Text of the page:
ARTIST'S RESIDENCE FACILITIES AND STUDIOS

 

Authors: Tristan P. Hughes

                 Miguel Pereira

                 Milja Nykänen

 

Type: Open design competition for Make Space for Art Exhibition

 

Area:

Studios - (over 2 floors)

Wagon - 72m² / Capsule: 80m²

Community Hall - 355m²

Site - 35-acre tract of forest, bordered by Jefferson Boulevard and a cycleway.

 

Location: Oak Cliff, nr. Dallas, Texas, USA

Client: La Reunion TX

 

Status: Concluded

 

Year: 2008

 

http://lareuniontx.org/

The objective was to design a multifunctional living room, gallery and performance space and Artist’s Studios/Residences for La Reunion TX (LR TX), a non-profit outreach organization based in Dallas.

 

“The heart of any community is the exchange of ideas among the artists. Uniting creative people working in all media stimulates inspiring dialogue that can take an artist's work to a higher level. When this conversation engages the surrounding community it is, ultimately, a catalyst for social change.” (LR TX)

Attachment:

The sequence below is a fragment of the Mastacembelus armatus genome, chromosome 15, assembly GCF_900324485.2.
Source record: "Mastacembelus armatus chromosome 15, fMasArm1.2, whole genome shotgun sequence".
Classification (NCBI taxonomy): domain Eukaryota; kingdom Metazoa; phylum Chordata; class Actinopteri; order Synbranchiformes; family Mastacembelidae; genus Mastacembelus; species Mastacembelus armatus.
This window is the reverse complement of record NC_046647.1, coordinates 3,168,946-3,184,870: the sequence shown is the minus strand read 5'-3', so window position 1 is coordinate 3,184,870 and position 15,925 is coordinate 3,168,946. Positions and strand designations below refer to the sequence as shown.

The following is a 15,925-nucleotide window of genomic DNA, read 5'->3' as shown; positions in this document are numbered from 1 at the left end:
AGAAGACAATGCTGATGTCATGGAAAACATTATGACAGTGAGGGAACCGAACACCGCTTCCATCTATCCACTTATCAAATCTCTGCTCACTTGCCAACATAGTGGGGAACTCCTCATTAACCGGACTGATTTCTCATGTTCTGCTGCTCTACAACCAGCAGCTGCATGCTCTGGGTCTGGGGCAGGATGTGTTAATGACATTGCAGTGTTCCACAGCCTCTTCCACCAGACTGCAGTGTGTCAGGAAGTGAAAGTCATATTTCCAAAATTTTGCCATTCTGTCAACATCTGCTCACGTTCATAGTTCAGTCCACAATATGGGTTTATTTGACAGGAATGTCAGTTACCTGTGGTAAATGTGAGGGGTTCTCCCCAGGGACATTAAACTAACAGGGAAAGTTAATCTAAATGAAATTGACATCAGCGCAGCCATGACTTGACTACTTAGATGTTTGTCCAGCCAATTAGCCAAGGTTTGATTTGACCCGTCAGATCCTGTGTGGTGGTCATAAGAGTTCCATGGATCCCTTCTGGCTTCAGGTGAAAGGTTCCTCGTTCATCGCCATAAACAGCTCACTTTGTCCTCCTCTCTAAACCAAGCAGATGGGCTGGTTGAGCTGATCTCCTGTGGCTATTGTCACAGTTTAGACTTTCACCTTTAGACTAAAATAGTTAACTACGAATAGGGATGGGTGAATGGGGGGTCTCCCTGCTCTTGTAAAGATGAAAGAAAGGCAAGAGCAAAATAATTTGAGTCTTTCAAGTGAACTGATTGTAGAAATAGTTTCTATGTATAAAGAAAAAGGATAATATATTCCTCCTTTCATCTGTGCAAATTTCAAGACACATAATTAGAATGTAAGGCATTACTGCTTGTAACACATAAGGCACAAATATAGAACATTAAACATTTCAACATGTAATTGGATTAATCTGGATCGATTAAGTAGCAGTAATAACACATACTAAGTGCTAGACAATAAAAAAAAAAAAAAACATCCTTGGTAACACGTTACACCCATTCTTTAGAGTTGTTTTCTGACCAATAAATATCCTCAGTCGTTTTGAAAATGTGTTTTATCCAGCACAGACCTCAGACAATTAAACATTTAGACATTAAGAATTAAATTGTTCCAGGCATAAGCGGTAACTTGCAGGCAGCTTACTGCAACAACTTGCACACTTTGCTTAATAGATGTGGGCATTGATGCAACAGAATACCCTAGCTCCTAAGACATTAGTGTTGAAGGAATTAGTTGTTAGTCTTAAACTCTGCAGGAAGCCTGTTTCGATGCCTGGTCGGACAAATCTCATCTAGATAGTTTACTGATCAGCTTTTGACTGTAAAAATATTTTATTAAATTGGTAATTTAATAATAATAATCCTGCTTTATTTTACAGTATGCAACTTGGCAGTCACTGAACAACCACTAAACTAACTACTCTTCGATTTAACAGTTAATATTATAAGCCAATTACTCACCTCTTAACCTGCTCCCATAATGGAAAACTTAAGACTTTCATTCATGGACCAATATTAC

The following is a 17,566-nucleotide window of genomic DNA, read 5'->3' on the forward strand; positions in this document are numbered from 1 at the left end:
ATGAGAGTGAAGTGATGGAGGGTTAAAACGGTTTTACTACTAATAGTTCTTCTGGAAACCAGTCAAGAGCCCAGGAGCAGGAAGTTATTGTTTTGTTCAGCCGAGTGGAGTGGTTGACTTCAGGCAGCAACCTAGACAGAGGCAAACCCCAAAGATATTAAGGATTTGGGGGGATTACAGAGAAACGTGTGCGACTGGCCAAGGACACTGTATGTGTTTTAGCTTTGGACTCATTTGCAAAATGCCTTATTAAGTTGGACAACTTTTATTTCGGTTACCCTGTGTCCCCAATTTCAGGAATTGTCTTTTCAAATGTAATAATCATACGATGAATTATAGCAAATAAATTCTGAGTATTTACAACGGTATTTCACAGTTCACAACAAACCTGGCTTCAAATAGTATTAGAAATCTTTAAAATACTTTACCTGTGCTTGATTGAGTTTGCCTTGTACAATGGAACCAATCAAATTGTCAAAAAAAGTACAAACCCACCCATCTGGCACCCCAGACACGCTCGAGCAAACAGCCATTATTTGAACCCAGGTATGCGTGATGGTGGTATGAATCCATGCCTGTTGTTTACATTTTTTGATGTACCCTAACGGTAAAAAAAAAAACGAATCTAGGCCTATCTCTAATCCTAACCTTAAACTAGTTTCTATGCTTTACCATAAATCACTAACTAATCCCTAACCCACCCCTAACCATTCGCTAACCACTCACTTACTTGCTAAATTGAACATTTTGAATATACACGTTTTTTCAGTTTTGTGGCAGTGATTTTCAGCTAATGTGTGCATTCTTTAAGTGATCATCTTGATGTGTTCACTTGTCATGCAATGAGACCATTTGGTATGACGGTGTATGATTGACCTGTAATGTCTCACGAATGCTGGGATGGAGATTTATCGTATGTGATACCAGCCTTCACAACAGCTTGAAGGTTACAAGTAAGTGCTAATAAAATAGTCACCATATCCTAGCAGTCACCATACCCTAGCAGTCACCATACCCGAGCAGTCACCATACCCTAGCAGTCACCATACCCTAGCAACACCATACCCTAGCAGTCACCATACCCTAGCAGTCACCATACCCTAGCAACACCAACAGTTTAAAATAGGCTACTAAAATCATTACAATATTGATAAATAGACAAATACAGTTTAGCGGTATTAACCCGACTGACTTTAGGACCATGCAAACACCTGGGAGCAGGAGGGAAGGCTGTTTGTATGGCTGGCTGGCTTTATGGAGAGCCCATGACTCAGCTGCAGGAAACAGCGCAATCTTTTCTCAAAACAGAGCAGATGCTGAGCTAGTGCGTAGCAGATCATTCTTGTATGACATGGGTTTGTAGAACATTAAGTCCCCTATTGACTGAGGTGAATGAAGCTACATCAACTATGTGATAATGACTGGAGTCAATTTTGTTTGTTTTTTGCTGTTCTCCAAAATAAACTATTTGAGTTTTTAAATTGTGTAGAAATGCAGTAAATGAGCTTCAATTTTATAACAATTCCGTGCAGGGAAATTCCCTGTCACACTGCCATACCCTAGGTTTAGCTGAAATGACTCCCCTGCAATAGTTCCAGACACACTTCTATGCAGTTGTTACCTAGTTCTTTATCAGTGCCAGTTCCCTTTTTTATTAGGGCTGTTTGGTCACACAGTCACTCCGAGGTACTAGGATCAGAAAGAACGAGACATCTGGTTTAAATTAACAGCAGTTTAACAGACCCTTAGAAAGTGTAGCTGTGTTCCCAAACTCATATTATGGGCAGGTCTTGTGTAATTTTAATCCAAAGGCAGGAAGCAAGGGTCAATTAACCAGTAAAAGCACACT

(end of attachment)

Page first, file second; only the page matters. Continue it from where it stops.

The proposal consisted of a standalone community hall and 2 clusters of 5 or so studios, the architecture of which reflected their location within the forested site. The 6 different capsule studios scattered between the trees represent the tents that the first La Reunion Utopian Colony members may have lived in. And the 5 rectangular studios lined up upon the trestle, represent rail-wagons. The proposal’s main design principles were:

 

Minimal footprint:

All Buildings are raised off the ground to minimise the ground works required

 

Flexibility and sustainability:

Each of the Units are designed with a flexible open plan

3 different forms of accommodation and 3 different forms of studio allows for a wide range of different living and working environments for the artists

 

Dispersing of functions:

By splitting the programme into its core components maximises flexibility without compromising on the its environmental impact

 

Site friendly design:

Maximising the use of the available construction area by using the trestle as a main supporting structure and by raising the main hall above the parking area

Providing views into the site from the proposed buildings

Minimising the number of trees that must be felled

Allowing the site to appear untouched and picturesque from Jefferson Boulevard

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